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Related to Chamaeleon: Chamaeleo chamaeleon
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  • noun

Synonyms for Chamaeleon

a faint constellation in the polar region of the southern hemisphere near Apus and Mensa


References in periodicals archive ?
Una de ellas, Closterocerus chamaeleon es un ectoparasitoide que ha sido utilizado exitosamente en estrategias de control biologico clasico de O.
chamaeleon, Calactodrillia Kilburn, 1988a: 291, figs 2, 23, 34, 45, 267, 268.
Volume 18 of this series offers texts, translations, and essays on the work of two Hellenistic philosophers, Chamaeleon and Praxiphanes.
brimblecombei y a Closterocerus chamaeleon Girault (Hymenoptera: Eulophidae), ectoparasitoide de O.
in Chamaeleon IC 2602 open cluster in Carina NGC 3372 bright nebula in Carina Messier 83 galaxy in Hydra
Chamaeleon is situated only 10 degrees north of the south celestial pole.
BENEATH the magnificent Milky Way that stretches across the southern sky this month is the faint constellation Chamaeleon, which is circumpolar for most of the Southern Hemisphere.
That sophists were expelled from Sparta is clear from Chamaeleon ap.
They observed the young star HD 97048, located in the constellation of Chamaeleon, about 500 light-years from Earth.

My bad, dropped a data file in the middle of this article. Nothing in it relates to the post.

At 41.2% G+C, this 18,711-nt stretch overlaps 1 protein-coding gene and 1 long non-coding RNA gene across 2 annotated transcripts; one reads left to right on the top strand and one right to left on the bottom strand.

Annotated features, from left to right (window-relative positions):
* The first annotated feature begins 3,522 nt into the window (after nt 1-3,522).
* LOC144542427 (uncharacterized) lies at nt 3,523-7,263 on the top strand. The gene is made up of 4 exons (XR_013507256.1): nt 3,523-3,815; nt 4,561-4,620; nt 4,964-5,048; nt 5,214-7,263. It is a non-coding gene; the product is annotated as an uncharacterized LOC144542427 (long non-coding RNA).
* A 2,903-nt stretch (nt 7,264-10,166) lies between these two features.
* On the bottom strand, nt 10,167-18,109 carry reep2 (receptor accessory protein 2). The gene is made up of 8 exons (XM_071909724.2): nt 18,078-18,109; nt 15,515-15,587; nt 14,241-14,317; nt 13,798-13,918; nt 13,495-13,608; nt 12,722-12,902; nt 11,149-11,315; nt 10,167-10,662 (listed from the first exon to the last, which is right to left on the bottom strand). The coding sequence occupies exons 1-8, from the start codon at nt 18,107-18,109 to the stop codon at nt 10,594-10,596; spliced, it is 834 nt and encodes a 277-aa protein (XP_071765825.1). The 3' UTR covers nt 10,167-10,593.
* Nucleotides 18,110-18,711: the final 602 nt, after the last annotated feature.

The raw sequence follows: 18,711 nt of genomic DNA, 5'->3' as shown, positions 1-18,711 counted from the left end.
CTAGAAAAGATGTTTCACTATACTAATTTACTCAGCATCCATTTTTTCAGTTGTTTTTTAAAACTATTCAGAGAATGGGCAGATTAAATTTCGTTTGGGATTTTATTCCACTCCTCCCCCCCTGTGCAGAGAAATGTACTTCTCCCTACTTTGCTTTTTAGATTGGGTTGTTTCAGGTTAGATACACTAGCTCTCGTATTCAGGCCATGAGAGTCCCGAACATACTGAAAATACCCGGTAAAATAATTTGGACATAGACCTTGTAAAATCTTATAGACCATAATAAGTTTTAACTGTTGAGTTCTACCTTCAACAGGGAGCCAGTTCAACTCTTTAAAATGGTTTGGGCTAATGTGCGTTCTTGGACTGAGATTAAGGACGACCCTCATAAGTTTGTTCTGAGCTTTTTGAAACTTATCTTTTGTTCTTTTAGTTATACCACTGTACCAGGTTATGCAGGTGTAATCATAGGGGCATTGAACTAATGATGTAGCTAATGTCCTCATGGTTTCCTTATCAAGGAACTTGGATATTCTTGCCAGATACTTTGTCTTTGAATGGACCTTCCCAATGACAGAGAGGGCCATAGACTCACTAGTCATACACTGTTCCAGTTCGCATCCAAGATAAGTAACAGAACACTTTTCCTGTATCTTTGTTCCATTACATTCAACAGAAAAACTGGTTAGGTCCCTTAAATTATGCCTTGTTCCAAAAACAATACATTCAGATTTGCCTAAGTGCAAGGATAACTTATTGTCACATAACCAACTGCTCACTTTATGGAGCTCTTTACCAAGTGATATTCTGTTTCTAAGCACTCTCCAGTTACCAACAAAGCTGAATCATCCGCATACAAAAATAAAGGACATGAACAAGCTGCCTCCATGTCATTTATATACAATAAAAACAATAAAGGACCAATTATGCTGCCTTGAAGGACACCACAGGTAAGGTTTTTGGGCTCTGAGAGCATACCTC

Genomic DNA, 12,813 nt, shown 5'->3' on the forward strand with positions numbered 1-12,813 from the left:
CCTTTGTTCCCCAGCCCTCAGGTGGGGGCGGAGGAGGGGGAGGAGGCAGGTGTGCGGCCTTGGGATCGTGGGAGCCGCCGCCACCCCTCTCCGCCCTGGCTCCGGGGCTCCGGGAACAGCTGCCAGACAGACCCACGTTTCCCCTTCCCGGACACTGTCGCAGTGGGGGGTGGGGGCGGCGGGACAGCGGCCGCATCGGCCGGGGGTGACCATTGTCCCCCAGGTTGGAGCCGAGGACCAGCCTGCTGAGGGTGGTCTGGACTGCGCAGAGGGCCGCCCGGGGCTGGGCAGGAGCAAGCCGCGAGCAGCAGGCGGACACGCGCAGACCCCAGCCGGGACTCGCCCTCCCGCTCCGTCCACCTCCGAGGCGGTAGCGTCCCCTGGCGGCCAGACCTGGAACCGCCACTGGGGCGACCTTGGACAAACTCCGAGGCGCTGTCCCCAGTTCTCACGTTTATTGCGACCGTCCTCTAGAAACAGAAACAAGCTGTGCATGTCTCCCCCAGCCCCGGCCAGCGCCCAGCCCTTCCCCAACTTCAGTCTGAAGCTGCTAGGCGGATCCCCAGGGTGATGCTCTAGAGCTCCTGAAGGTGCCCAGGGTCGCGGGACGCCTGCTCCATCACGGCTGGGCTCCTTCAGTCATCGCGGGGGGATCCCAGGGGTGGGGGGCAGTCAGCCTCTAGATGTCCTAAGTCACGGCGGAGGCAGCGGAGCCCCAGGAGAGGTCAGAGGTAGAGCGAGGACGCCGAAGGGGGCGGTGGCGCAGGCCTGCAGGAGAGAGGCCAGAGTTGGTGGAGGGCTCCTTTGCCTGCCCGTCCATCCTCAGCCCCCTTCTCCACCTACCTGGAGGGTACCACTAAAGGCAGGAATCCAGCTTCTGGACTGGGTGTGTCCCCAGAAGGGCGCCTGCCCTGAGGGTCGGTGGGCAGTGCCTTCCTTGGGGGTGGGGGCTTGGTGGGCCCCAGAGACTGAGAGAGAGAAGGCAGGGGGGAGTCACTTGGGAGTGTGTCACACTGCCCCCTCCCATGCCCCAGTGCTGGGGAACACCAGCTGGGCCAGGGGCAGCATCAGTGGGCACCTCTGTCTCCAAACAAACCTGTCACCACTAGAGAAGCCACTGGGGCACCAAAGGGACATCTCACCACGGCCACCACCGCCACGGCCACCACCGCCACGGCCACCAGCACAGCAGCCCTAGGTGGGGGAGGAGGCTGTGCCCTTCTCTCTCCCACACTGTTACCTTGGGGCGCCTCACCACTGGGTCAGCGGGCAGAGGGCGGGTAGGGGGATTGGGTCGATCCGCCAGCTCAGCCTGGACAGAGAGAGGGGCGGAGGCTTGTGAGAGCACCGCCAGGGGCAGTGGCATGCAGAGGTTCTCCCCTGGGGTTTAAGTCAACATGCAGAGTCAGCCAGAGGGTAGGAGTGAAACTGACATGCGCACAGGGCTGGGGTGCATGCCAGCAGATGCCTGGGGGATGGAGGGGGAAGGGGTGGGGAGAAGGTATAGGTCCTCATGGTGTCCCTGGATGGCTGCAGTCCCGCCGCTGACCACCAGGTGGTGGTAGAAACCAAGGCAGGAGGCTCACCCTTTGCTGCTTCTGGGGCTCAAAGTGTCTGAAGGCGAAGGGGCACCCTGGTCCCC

THE TINY CONSTELLATION of Chamaeleon lies in the far-southern sky between Musca, the Fly, and the south celestial pole.
Deep-sky objects Designation Object type and constellation NGC 2516 open cluster in Carina Messier 48 open cluster in Hydra IC 2391 open cluster in Vela NGC 2808 globular cluster in Carina NGC 2867 planetary nebula in Carina IC 2488 open cluster in Vela NGC 3115 galaxy in Sextans NGC 3132 planetary nebula in Vela NGC 3195 planetary nebula in Chamaeleon NGC 3201 globular cluster in Vela NGC 3242 planetary nebula in Hydra NGC 3293 open cluster in Carina IC 2602 open cluster in Carina NGC 3372 bright nebula in Carina NGC 3532 open cluster in Carina Messier 83 galaxy in Hydra
3-light-year-long "tornado," an object in Chamaeleon known as Herbig-Haro 49/50, is not actually spinning.
Using NASA's infrared Spitzer Space Telescope, a group led by Daniel Apai (University of Arizona) detected planetary raw material--small olivine crystals and relatively large dust grains--around five brown dwarfs (one or two might be very-low-mass stars) in the constellation Chamaeleon.
The far-southern polar region contains the obscure constellation Chamaeleon, which has no stars brighter than 4th magnitude.